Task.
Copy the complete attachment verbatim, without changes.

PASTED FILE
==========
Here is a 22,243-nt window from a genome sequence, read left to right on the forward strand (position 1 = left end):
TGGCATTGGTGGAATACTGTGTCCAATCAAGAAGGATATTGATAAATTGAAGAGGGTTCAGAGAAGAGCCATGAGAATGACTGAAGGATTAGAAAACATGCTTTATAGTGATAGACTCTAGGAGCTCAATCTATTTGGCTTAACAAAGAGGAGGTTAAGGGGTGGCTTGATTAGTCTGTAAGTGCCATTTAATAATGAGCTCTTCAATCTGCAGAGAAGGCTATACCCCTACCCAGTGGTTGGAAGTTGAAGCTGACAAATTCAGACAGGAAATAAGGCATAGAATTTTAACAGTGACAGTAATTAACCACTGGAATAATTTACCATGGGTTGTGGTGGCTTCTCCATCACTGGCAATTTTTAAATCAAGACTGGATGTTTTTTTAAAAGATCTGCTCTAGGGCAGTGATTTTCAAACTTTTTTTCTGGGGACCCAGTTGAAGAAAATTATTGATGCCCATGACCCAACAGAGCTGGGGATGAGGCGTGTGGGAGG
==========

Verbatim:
Here is a 22,243-nt window from a genome sequence, read left to right on the forward strand (position 1 = left end):
TGGCATTGGTGGAATACTGTGTCCAATCAAGAAGGATATTGATAAATTGAAGAGGGTTCAGAGAAGAGCCATGAGAATGACTGAAGGATTAGAAAACATGCTTTATAGTGATAGACTCTAGGAGCTCAATCTATTTGGCTTAACAAAGAGGAGGTTAAGGGGTGGCTTGATTAGTCTGTAAGTGCCATTTAATAATGAGCTCTTCAATCTGCAGAGAAGGCTATACCCCTACCCAGTGGTTGGAAGTTGAAGCTGACAAATTCAGACAGGAAATAAGGCATAGAATTTTAACAGTGACAGTAATTAACCACTGGAATAATTTACCATGGGTTGTGGTGGCTTCTCCATCACTGGCAATTTTTAAATCAAGACTGGATGTTTTTTTAAAAGATCTGCTCTAGGGCAGTGATTTTCAAACTTTTTTTCTGGGGACCCAGTTGAAGAAAATTATTGATGCCCATGACCCAACAGAGCTGGGGATGAGGCGTGTGGGAGG